Franklin Park, IL
My father always believed in hard work. The promise of work and the hope of economic security is the reason he chose to come to the United States. In 1978 my father found a position as a Handyman at the Sloan Valve Company, the world’s leading manufacturer of commercial plumbing systems. He has kept this job for 38 years.
My father was very proud when I began working for Sloan Valve as a hand polisher in 1999. I took these portraits of my coworkers during my freshman year at Colombia College. My father never believed I would get permission to bring my camera to work, but I wrote a letter to the Human Resources Department. Two days later I heard from Bill Sloan himself, granting me his approval to go ahead with this project.
At first, no one wanted his portrait taken. Although I was an insider, the portraits were not easy to create because my role as an outsider was met with suspicion. I came in to work everyday with my 4x5 view camera and two strobe lights. I was only allowed to take photos during our mutual lunch breaks. It was seldom that our breaks would coincide. It took three months for someone to finally approach me.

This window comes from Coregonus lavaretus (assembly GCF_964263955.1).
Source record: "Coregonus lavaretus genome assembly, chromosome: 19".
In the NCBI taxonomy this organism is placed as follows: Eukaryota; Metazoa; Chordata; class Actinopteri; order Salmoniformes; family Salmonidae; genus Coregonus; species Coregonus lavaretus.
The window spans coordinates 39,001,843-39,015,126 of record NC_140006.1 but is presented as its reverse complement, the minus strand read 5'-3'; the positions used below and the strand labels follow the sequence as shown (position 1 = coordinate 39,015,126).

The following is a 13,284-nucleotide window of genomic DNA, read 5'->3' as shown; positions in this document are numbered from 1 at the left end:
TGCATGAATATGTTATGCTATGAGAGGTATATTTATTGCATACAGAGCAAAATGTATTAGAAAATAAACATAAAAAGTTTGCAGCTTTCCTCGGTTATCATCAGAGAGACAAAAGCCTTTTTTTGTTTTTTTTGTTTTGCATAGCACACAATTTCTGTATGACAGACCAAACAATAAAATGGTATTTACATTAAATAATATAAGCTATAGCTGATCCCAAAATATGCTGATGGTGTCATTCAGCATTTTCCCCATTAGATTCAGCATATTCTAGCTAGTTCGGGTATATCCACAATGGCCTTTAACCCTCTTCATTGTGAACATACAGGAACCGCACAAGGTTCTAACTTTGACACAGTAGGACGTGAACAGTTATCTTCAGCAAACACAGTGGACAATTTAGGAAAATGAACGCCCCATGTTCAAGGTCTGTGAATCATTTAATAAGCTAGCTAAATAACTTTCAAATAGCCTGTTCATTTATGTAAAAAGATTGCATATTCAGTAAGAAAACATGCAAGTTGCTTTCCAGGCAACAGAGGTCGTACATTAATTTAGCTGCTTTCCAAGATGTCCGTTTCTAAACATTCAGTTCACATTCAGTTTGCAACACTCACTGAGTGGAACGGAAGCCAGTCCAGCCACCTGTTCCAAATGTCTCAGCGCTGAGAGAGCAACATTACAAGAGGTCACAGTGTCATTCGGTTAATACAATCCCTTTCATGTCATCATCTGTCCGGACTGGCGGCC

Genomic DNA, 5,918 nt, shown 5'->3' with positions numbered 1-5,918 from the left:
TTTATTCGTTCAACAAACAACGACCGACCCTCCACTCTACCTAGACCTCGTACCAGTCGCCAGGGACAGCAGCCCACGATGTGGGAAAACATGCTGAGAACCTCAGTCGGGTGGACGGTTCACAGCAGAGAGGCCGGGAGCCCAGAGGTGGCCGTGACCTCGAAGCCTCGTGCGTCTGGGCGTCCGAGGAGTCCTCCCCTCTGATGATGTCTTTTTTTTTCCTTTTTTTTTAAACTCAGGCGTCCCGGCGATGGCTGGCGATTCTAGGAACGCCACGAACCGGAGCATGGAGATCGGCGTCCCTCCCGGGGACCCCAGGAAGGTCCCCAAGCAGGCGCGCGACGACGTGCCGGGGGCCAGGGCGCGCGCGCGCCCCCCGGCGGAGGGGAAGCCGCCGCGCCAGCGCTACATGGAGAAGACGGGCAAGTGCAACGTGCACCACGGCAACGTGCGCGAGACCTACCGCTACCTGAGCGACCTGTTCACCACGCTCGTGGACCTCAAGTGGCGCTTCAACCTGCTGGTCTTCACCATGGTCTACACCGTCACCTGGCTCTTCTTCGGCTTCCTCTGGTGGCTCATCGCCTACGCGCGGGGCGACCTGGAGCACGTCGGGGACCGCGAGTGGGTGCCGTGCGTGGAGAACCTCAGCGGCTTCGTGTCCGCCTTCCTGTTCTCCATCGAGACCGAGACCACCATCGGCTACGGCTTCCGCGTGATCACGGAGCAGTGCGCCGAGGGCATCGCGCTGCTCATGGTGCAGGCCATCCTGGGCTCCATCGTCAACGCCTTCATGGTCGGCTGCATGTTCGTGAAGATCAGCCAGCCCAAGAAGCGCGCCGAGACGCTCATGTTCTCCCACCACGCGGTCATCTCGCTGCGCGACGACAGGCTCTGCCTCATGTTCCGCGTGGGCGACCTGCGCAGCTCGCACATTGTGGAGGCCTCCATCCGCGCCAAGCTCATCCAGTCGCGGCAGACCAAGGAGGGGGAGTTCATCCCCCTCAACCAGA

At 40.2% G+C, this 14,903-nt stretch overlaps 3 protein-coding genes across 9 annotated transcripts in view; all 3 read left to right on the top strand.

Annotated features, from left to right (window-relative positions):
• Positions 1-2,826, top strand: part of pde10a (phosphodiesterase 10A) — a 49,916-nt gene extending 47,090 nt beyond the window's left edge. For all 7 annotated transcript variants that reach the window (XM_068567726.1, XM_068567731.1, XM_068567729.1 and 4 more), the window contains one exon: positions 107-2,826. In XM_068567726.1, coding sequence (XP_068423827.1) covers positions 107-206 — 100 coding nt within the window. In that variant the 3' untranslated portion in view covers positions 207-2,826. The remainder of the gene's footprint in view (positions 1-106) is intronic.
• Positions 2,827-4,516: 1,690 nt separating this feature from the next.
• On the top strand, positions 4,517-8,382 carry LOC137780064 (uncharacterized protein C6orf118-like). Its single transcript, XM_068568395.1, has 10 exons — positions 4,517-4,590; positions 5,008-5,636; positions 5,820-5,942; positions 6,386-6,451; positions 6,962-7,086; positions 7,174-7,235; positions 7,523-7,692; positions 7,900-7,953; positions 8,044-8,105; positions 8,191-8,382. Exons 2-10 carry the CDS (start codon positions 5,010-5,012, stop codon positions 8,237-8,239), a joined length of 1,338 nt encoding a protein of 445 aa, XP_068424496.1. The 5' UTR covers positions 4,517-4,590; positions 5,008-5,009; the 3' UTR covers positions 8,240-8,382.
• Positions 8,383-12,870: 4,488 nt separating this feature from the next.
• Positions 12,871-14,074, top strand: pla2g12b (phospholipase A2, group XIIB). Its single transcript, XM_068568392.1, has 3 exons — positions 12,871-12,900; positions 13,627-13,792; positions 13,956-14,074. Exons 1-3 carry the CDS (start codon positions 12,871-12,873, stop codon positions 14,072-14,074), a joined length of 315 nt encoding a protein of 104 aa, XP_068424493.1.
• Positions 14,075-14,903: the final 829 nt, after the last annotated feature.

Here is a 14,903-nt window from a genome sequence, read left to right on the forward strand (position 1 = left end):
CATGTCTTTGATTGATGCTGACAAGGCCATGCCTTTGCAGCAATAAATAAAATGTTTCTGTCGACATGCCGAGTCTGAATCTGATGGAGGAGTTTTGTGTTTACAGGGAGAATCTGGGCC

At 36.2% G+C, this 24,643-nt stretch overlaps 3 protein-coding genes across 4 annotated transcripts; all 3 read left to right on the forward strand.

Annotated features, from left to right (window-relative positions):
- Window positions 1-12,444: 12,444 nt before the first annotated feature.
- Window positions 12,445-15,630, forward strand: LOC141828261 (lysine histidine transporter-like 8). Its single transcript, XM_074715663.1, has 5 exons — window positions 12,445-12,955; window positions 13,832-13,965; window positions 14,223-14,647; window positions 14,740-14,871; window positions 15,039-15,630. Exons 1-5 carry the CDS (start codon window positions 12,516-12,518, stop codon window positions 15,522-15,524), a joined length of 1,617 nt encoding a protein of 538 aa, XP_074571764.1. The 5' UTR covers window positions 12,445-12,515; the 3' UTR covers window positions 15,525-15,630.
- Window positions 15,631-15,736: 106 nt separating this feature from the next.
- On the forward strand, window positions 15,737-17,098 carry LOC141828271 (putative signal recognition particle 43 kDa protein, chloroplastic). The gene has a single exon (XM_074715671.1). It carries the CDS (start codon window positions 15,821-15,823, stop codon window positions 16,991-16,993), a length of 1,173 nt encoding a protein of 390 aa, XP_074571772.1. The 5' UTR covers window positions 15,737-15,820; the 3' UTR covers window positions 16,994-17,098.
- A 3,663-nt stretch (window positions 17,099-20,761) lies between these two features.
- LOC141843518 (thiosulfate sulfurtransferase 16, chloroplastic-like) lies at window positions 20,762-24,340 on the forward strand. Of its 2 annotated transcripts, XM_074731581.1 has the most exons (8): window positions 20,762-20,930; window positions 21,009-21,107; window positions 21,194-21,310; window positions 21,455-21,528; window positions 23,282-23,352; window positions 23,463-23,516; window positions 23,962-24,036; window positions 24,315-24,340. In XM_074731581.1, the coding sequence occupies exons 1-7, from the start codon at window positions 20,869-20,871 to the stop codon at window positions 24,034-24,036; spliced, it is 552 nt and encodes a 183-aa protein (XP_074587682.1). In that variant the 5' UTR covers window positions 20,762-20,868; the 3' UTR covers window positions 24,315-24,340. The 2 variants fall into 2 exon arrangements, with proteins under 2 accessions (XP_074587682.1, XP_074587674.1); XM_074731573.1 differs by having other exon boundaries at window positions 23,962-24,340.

Eventually, my coworkers saw that I was motivated by a profound respect for them. My intention was to capture their dignity and individuality, the integrity of the working class, and the way in which they labor manually to secure their families’ futures, thus revealing the wonderfully understated drama of their lives.
Ultimately, I decided to reject the blue-collar tradition that was to be my presumed legacy, to become a photographer. When this project was completed, I received a scholarship from Columbia College, which assisted me to resign from Sloan in 2001. This was a big blow to my father. He always wanted me to follow in his footsteps. He could not understand why I would ever leave a job like the one Sloan offered me. My friends at Sloan didn’t understand it either. No one at work believed in dreams anymore. I will never forget the day when I discovered that I could express everything I felt and thought through pictures.